This article mentions basic information and links about Trisquel 8 GNU/Linux operating system codenamed "Flidas". This article is for beginners who interested in Trisquel but have difficulties to find collective resources about Flidas. This article is also for developers who want to help Trisquel development but don't know where to go. This article may be updated later as Flidas is currently being developed for the final release. I hope this article helps Trisquel 8 development as much as possible.

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Also: Upgrade Abrowser to v57, the Firefox Quantum for Trisquel 8 GNU/Linux

Linux Successes (And Failures) in 2017

Filed under
GNU
Linux

Linux Gaming: Despite what you may hear from those gamers who are game title loyal to Windows-specific video games, 2017 has been a decent year for gaming on the Linux desktop. Some of the most notable games have come from video game publisher, Feral Interactive. Notable title examples provided by this publisher include XCOM 2, Tomb Raider, Mad Max, and Total War: WARHAMMER (among other great game titles).

Discovery and installation of great Linux games is possible because of Steam (Valve), GoG.com, and the Humble Bundle. It's also worth noting that crowd sourcing efforts on Kick Starter (among others) has also given Linux gaming a fair bit of traction. I think overall, Valve's Steam client provides the best example of Linux game discovery and even curation thanks to the ample reviews and user generated lists to help gamers decide on their next purchase.

It's also worth mentioning that there are actually entire distros dedicated to Linux gaming. The first one, based on Debian is called Steam OS as it's provided by Valve. Steam OS makes sense if you plan on running it as a dedicated gaming box or pre-installed on a "Steam Machine."

Another great gaming distro that I personally think is vastly more interesting than Steam OS is Sparky Linux. While it lacks the big company backing found with Valve's offering, it does come with WINE support pre-installed. This is useful for those of you who also enjoy playing WINE supported Windows games on your Linux box. I also love how it utilizes a lightweight desktop environment which means more resources are dedicated to your Linux gaming.

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Q4OS Linux Loves Windows: Q4OS for Windows 10 Installer Now Officially Available

Filed under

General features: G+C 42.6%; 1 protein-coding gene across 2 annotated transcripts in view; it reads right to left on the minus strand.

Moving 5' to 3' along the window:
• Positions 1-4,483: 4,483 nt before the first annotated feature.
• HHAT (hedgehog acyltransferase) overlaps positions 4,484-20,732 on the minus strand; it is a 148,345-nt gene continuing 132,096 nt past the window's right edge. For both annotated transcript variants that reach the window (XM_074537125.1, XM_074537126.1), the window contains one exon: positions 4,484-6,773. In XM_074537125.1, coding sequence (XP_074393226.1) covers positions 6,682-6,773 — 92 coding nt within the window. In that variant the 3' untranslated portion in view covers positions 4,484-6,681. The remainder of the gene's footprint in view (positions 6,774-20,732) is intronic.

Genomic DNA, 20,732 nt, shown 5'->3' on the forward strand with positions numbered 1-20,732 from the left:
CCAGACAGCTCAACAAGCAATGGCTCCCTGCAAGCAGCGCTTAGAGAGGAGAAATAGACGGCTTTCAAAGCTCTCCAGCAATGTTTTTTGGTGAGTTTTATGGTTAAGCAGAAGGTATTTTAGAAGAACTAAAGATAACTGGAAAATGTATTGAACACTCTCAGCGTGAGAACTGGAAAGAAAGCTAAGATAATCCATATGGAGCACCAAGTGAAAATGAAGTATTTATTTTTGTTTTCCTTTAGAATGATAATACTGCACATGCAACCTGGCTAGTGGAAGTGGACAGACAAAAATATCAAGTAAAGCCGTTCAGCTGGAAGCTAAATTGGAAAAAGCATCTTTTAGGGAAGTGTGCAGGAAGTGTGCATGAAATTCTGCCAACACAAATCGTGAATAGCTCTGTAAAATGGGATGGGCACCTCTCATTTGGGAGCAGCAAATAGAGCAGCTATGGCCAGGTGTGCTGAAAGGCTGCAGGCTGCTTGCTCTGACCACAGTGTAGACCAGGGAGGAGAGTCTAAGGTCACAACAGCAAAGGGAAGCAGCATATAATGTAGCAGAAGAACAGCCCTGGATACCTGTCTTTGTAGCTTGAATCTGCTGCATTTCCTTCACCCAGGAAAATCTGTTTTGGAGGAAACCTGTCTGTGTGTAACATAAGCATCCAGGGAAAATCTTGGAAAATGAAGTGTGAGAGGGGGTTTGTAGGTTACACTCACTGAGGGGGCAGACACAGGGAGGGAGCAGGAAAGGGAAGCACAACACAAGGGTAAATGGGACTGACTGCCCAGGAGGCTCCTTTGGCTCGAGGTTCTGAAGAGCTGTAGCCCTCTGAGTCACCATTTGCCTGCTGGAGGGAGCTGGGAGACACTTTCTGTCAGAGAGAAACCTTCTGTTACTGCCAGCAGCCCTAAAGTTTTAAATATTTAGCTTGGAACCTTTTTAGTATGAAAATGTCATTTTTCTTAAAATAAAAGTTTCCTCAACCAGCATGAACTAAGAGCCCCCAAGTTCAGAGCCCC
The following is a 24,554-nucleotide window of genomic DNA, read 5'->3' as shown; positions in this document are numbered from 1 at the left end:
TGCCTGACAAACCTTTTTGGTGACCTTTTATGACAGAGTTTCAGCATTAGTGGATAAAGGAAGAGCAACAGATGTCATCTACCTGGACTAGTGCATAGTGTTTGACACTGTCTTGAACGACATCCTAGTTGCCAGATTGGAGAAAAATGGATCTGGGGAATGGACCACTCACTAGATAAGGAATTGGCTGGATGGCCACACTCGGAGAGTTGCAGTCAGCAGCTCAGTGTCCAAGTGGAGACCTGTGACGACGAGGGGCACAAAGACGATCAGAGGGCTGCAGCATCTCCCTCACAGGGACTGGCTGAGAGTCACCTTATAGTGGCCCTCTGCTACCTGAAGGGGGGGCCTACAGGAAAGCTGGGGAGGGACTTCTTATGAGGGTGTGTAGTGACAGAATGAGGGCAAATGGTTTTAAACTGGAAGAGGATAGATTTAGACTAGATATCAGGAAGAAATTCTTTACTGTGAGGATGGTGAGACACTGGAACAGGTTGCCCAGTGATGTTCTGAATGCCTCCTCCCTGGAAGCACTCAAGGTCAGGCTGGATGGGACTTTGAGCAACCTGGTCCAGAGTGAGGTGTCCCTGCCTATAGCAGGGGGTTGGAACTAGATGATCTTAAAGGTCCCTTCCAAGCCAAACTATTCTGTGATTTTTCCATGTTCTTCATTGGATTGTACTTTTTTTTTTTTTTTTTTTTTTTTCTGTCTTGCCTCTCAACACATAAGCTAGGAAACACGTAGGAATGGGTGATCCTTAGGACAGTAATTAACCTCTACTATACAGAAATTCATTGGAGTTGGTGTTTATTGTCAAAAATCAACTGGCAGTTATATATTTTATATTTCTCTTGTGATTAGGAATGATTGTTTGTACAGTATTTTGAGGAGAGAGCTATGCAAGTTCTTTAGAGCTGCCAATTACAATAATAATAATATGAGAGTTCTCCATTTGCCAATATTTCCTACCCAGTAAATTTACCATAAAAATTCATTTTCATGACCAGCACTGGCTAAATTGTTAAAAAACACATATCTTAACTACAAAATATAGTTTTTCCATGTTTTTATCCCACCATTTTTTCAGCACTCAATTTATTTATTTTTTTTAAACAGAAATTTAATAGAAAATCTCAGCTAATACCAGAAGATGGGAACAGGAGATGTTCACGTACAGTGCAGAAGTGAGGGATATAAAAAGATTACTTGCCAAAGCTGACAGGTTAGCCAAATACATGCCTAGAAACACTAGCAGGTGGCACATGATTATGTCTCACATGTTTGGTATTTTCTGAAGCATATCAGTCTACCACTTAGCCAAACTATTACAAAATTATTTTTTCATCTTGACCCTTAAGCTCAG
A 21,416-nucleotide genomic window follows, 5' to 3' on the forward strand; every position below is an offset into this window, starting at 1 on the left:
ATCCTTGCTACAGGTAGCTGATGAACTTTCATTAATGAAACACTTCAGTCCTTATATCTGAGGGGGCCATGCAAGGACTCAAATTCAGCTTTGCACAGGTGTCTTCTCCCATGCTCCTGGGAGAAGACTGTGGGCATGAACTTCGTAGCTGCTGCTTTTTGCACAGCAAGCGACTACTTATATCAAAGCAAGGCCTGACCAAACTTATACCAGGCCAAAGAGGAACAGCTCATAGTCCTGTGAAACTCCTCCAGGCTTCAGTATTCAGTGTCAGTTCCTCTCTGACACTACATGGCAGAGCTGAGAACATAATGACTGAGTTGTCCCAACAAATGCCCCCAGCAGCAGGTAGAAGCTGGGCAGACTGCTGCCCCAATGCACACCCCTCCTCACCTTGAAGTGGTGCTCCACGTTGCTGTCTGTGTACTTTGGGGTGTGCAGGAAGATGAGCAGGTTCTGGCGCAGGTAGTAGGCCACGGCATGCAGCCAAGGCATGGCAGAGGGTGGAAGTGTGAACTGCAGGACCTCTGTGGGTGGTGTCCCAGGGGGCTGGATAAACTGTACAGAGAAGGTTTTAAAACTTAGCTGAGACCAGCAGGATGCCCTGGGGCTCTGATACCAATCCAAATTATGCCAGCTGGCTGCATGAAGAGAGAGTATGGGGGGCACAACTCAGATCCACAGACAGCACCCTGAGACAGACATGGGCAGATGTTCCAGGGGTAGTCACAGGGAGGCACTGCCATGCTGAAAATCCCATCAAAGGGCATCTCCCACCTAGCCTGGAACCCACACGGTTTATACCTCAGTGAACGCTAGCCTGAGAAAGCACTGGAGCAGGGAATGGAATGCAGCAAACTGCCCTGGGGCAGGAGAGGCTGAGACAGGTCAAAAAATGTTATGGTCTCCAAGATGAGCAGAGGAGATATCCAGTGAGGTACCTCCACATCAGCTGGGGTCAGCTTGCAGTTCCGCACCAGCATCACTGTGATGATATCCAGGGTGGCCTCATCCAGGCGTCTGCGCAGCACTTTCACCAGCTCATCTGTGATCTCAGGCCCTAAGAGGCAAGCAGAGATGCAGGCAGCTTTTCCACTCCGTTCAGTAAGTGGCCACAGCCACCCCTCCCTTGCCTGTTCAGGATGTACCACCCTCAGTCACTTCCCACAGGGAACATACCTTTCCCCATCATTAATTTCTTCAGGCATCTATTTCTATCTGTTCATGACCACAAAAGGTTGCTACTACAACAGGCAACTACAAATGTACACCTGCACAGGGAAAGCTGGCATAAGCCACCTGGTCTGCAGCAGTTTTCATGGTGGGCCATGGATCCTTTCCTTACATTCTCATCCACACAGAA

GNU
Linux

Softpedia has just been informed by the Q4OS team about the general availability of their brand-new Q4OS for Windows 10 installer that lets you install the Linux distro alongside Windows.

Q4OS is a Debian-based GNU/Linux distribution created with the ex-Windows user in mind. It uses the Trinity Desktop Environment (TDE) by default to make the Windows to Linux migration easier, and there's now an official installer to help newcomers install Q4OS alongside their Windows 10 installations on the same computer.

"We are happy to introduce a first stable release of the Q4OS for Windows 10 installer. It allows everyone to install Q4OS alongside Windows in an easy way, with no need of modifying an existing Windows operating system, nor any of software installed, even with no need of repartitioning your disk drive," said the Q4OS team.

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Lakka 2.1 Stable release

Filed under
GNU
Linux
Movies

After 6 month of intense development and bugfixes, the team is proud to announce the stable release of Lakka 2.1!

This release is a huge step forward in many aspects: UI, emulator cores, and supported hardware.

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Linux Mint 18.3 “Sylvia” KDE and Xfce

  • Linux Mint 18.3 “Sylvia” KDE released!
    Linux Mint 18.3 is a long term support release which will be supported until 2021. It comes with updated software and brings refinements and many new features to make your desktop even more comfortable to use.
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Kdenlive 17.12.0 released

We are happy to announce the latest Kdenlive version, part of the KDE Applications 17.12 release, making it the last major release using the current code base. This is a maintenance release focused on stability, while feature development is going in next year’s 18.04 version. Proxy clips were given some attention and should give you better seeking experience as well as reduced memory usage for images. Other fixes include fixes in timeline preview, a crash when using a Library clip and smoother seeking on rewind playback. Read more

Systemd 236 Brings Support For LUKS2 Encrypted Partitions, New Options

Lennart Poettering has announced the release of systemd 236 as the init system's final release of 2017. Systemd 236 is another significant feature release and includes support for the LUKS2 on-disk format for encrypted partitions, bootctl list can now list all available boot menu options, improved cgroup option, various systemd-networkd networking improvements, support for setting the initial keyboard mapping systemd-firstboot, several new systemd-resolve command line arguments, and other minor improvements throughout the systemd landscape. Read more

Red Hat: 5 focal points for Kubernetes

Linux runs the containers and manages resources and security. The container runtime manages host-level instantiation and resource assignment (for example Docker or CRI-O). IT departments can use Kubernetes to: Read more